Commitment to democratic institutions


Political and Social Integration

Uzbekistan’s party system lacks strong social roots and is primarily aligned with the state, as well as with clan and other particularistic interests.

Each party in Uzbekistan represents specific interests and agendas:

The Liberal Democratic Party (UzLiDeP) focuses on business and private ownership.

The Party of National Rebirth (Milliy Tiklanish) emphasizes national revitalization and the preservation of cultural traditions and values.

The People’s Democratic Party (PDPU) advocates for social protection, equality, socially oriented market reforms, and workers’ support.

The Social-Democratic Party (Adolat) also champions social justice and the welfare of vulnerable citizens.

The Ecological Party prioritizes environmental issues.

However, despite these diverse platforms, there is no true political pluralism in Uzbekistan, and all parties remain loyal to the regime. They are given specialized roles within the political system, akin to state agencies, and are primarily responsible for recruiting individuals for government, parliament, and other state positions. While party leaders claim to have a stable electorate, citizens are often not well-informed about their activities or ideologies. Consequently, genuine political competition among parties is virtually nonexistent.

In the 2021 presidential elections, the parties nominated candidates who were largely unknown to the population and were not seriously positioned to compete with the incumbent president. Their primary role was to create the appearance of a pluralistic debate and generate some interest among the public.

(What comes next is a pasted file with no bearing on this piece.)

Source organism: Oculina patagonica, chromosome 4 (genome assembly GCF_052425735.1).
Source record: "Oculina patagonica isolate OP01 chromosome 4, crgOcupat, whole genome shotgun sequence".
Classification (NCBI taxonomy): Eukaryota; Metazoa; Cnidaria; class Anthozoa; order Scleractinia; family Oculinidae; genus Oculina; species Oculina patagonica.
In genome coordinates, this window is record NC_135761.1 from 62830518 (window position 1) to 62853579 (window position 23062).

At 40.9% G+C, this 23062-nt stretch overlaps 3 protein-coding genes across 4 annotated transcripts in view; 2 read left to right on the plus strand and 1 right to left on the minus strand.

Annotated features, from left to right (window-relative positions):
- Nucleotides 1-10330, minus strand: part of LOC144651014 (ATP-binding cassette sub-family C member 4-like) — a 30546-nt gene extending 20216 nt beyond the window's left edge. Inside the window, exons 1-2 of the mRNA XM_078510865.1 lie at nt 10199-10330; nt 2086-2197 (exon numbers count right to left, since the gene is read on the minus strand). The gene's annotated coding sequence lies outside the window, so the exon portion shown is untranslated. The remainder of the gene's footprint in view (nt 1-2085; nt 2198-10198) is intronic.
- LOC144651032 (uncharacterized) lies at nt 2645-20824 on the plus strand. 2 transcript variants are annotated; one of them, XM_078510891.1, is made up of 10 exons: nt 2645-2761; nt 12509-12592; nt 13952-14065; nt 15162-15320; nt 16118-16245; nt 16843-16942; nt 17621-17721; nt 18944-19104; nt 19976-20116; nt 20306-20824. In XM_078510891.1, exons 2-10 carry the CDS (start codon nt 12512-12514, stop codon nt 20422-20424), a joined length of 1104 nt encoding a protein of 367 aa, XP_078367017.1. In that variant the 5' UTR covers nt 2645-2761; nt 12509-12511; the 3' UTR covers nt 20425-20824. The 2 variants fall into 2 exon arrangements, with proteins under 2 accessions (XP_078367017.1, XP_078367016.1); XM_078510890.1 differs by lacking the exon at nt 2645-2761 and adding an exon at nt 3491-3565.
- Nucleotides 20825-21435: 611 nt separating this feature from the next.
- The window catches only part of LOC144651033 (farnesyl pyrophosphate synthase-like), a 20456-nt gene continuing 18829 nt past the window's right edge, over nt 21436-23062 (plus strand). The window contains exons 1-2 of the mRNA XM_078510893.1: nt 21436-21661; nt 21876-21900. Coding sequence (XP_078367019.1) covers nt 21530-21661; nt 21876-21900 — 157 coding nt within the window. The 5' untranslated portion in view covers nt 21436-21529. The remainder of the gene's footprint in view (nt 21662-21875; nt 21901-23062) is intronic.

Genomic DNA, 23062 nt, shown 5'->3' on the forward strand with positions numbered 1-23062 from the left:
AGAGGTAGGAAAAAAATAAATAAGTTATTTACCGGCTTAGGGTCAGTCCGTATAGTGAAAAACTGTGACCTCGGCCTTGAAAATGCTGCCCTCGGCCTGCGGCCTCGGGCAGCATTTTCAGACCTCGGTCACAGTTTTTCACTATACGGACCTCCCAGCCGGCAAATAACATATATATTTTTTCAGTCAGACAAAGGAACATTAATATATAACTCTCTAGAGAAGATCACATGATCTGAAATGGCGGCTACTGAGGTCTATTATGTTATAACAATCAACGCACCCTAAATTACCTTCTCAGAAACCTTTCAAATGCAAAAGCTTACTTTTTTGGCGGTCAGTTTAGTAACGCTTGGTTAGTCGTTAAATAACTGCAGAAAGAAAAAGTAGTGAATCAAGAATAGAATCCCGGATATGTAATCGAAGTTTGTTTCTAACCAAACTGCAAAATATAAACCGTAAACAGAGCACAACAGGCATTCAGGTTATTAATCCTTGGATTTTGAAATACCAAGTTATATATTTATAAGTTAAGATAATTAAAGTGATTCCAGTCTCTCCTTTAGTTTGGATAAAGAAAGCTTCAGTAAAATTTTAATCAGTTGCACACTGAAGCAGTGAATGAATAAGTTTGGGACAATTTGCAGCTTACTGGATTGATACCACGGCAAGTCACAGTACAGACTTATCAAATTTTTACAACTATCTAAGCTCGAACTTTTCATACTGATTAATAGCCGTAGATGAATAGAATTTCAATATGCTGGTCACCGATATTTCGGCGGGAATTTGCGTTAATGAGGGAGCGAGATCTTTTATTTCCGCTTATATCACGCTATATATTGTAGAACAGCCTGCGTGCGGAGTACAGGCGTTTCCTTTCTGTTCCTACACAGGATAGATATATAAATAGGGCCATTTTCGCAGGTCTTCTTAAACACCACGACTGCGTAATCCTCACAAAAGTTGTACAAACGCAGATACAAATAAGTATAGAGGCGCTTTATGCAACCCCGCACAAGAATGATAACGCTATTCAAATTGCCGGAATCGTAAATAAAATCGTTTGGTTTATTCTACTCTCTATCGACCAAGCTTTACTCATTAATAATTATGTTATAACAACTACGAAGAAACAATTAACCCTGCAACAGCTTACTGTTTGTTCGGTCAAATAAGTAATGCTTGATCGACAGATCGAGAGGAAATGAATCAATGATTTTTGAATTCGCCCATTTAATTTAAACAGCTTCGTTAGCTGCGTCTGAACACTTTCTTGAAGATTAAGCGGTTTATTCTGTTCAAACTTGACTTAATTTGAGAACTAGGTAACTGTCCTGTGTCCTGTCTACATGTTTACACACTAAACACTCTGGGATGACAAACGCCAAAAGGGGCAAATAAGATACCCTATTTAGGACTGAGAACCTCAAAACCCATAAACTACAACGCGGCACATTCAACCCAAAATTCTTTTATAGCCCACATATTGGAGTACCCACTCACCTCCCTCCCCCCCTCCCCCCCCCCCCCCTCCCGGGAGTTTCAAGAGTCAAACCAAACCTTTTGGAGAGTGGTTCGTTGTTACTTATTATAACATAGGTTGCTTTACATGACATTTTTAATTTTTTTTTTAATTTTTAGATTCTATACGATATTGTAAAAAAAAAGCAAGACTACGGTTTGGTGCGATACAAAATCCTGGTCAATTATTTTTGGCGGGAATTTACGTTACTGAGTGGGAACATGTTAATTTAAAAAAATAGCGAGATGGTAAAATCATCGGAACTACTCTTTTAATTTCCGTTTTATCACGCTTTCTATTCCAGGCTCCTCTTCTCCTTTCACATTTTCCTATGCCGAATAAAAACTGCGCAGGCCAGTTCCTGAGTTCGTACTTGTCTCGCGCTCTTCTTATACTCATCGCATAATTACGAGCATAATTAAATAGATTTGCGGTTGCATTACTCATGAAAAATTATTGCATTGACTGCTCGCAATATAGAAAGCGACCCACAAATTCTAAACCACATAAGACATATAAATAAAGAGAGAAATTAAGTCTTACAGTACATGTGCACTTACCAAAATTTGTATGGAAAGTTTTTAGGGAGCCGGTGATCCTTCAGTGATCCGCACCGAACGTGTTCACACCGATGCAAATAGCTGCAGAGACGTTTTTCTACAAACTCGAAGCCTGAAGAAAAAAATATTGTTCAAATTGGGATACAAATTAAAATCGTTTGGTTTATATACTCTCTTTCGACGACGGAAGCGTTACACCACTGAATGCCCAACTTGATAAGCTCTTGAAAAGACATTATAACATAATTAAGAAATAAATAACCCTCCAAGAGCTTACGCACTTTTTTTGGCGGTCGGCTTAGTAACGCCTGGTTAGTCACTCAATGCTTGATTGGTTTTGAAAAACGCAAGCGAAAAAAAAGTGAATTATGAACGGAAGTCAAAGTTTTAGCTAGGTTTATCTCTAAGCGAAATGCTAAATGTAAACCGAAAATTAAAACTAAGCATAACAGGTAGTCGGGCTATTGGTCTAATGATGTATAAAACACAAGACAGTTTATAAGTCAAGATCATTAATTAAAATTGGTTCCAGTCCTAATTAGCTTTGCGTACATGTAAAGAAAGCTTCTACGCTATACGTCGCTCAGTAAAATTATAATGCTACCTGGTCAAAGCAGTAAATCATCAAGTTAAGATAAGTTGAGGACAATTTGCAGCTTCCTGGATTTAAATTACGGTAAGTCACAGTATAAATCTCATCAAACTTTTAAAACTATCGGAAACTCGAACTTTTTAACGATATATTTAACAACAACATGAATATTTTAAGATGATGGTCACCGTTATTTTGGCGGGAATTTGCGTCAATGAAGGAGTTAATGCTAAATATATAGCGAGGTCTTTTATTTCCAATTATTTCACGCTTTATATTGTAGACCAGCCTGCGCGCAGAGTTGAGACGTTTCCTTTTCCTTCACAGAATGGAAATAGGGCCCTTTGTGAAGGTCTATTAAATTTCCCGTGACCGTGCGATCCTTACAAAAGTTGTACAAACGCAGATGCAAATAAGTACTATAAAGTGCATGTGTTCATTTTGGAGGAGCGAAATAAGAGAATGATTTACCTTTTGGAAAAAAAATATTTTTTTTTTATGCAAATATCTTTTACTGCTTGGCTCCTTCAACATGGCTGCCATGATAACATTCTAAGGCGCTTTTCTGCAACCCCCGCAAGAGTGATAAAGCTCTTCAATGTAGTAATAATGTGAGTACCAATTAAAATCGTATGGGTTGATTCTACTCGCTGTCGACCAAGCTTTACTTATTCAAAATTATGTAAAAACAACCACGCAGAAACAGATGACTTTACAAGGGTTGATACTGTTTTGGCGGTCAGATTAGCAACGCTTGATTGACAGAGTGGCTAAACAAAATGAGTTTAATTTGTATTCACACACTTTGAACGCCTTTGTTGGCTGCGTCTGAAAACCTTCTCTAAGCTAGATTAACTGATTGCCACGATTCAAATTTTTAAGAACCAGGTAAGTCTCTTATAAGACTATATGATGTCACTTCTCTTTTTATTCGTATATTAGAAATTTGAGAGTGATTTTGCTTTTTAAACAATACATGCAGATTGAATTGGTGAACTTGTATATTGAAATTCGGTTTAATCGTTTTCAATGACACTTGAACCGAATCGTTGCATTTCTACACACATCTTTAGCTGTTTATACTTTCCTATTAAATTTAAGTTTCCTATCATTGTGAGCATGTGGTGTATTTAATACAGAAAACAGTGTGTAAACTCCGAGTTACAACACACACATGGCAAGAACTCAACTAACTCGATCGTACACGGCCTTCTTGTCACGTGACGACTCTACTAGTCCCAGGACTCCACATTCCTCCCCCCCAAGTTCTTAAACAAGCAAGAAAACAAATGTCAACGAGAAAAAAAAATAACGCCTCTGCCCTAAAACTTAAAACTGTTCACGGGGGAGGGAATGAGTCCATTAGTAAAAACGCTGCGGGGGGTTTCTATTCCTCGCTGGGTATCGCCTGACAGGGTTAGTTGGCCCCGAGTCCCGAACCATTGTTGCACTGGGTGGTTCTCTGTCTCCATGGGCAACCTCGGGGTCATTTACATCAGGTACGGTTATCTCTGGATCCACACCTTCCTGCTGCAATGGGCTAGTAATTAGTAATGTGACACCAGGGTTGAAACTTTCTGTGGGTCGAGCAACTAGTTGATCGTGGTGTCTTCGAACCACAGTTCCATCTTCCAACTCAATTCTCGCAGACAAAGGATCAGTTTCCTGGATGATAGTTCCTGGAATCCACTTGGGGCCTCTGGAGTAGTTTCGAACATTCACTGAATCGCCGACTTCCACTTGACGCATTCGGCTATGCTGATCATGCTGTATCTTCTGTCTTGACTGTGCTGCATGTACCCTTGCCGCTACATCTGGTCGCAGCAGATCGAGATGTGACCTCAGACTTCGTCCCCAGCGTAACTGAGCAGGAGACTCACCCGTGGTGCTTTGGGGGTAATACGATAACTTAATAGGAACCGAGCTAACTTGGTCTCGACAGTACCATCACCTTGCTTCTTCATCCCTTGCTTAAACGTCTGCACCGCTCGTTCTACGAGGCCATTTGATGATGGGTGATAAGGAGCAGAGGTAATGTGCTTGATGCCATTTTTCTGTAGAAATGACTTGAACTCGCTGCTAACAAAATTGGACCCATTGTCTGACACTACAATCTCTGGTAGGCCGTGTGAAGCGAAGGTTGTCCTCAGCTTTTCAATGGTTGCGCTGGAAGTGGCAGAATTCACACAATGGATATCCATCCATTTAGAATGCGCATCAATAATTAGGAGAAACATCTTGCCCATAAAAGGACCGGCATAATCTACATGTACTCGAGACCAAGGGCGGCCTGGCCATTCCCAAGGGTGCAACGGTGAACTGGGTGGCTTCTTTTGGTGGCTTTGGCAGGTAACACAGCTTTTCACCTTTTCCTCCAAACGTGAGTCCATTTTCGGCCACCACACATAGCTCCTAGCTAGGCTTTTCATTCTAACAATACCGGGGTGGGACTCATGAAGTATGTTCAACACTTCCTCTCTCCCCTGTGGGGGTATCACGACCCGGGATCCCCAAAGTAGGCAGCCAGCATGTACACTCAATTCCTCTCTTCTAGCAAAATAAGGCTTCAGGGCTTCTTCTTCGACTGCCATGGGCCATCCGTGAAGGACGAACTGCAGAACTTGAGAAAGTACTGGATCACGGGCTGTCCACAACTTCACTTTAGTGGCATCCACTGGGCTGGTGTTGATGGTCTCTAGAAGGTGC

Party system


Interest groups in Uzbekistan are represented by various NGOs and GONGOs that engage in activism to advocate for the interests of specific segments of society. Notable organizations such as the Mahalla Foundation (focused on local self-ruling neighborhoods), Youth Movement, Association of Disabled, Federation of Trade Unions, Association of Medical Doctors, the Oila (Family) Center, and the Consumers Association serve as intermediaries between particular social groups and the political system.

The Association of Non-Governmental and Non-Commercial Organizations of Uzbekistan works to activate NGOs and establish connections with state structures. Officially, there are over 9,000 different NGOs in the country. The Fund for Support of Non-Governmental and Non-Commercial Organizations of Uzbekistan regularly provides small grants to support these NGOs.

In 2022, NGO houses were constructed in all provinces of Uzbekistan, including the capital, providing office space for active NGOs. The recently established GONGO “Yuksalish” (Nationwide Movement “Growth”) is gaining popularity due to its ability to mobilize NGOs and the expert community.

While the president had previously proposed the introduction of the post of special representative of NGOs in the parliament, this initiative has not been realized yet. Some organizations, such as trade unions, are relatively passive and have limited political influence in society. Business elites, on the other hand, hold more influence and are better equipped to advocate for their interests through governmental channels. Additionally, there are informal but influential interest groups within Uzbekistan’s elite, benefiting from the lack of transparency and accountability, which could pose a significant obstacle to the continuation of reforms.